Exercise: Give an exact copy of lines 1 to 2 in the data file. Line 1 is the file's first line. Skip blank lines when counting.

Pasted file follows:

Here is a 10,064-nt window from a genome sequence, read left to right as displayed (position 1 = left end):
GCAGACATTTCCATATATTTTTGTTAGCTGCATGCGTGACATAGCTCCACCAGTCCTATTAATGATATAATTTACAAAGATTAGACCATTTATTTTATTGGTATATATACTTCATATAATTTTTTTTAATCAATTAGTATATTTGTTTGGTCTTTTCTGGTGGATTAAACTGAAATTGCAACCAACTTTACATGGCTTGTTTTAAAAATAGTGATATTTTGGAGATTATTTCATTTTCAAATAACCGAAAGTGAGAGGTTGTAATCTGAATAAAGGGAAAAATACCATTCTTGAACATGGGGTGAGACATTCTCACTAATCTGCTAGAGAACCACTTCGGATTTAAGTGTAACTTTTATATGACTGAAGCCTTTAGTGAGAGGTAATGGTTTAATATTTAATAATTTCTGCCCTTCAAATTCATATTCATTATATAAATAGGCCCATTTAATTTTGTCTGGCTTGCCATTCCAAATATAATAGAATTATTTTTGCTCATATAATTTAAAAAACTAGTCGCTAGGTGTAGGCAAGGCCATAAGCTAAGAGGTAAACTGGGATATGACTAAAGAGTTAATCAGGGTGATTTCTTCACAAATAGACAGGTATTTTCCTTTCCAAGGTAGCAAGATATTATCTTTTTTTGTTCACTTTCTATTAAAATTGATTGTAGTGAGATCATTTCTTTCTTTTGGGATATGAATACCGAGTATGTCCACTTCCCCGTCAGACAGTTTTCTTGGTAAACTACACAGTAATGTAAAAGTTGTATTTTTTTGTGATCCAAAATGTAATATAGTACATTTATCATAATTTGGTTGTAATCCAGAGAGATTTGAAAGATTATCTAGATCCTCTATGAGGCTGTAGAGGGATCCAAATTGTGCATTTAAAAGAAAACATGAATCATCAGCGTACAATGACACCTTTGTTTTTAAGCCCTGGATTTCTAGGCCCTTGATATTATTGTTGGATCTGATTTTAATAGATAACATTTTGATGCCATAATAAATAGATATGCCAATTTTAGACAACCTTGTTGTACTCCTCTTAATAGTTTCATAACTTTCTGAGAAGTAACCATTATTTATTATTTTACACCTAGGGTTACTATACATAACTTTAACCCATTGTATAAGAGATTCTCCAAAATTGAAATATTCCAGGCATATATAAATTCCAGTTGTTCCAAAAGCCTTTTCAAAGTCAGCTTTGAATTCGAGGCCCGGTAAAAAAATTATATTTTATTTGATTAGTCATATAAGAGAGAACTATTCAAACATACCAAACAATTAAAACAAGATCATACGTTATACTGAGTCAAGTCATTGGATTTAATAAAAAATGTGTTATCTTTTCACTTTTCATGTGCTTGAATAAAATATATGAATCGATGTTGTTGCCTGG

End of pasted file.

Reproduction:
Here is a 10,064-nt window from a genome sequence, read left to right as displayed (position 1 = left end):
GCAGACATTTCCATATATTTTTGTTAGCTGCATGCGTGACATAGCTCCACCAGTCCTATTAATGATATAATTTACAAAGATTAGACCATTTATTTTATTGGTATATATACTTCATATAATTTTTTTTAATCAATTAGTATATTTGTTTGGTCTTTTCTGGTGGATTAAACTGAAATTGCAACCAACTTTACATGGCTTGTTTTAAAAATAGTGATATTTTGGAGATTATTTCATTTTCAAATAACCGAAAGTGAGAGGTTGTAATCTGAATAAAGGGAAAAATACCATTCTTGAACATGGGGTGAGACATTCTCACTAATCTGCTAGAGAACCACTTCGGATTTAAGTGTAACTTTTATATGACTGAAGCCTTTAGTGAGAGGTAATGGTTTAATATTTAATAATTTCTGCCCTTCAAATTCATATTCATTATATAAATAGGCCCATTTAATTTTGTCTGGCTTGCCATTCCAAATATAATAGAATTATTTTTGCTCATATAATTTAAAAAACTAGTCGCTAGGTGTAGGCAAGGCCATAAGCTAAGAGGTAAACTGGGATATGACTAAAGAGTTAATCAGGGTGATTTCTTCACAAATAGACAGGTATTTTCCTTTCCAAGGTAGCAAGATATTATCTTTTTTTGTTCACTTTCTATTAAAATTGATTGTAGTGAGATCATTTCTTTCTTTTGGGATATGAATACCGAGTATGTCCACTTCCCCGTCAGACAGTTTTCTTGGTAAACTACACAGTAATGTAAAAGTTGTATTTTTTTGTGATCCAAAATGTAATATAGTACATTTATCATAATTTGGTTGTAATCCAGAGAGATTTGAAAGATTATCTAGATCCTCTATGAGGCTGTAGAGGGATCCAAATTGTGCATTTAAAAGAAAACATGAATCATCAGCGTACAATGACACCTTTGTTTTTAAGCCCTGGATTTCTAGGCCCTTGATATTATTGTTGGATCTGATTTTAATAGATAACATTTTGATGCCATAATAAATAGATATGCCAATTTTAGACAACCTTGTTGTACTCCTCTTAATAGTTTCATAACTTTCTGAGAAGTAACCATTATTTATTATTTTACACCTAGGGTTACTATACATAACTTTAACCCATTGTATAAGAGATTCTCCAAAATTGAAATATTCCAGGCATATATAAATTCCAGTTGTTCCAAAAGCCTTTTCAAAGTCAGCTTTGAATTCGAGGCCCGGTAAAAAAATTATATTTTATTTGATTAGTCATATAAGAGAGAACTATTCAAACATACCAAACAATTAAAACAAGATCATACGTTATACTGAGTCAAGTCATTGGATTTAATAAAAAATGTGTTATCTTTTCACTTTTCATGTGCTTGAATAAAATATATGAATCGATGTTGTTGCCTGG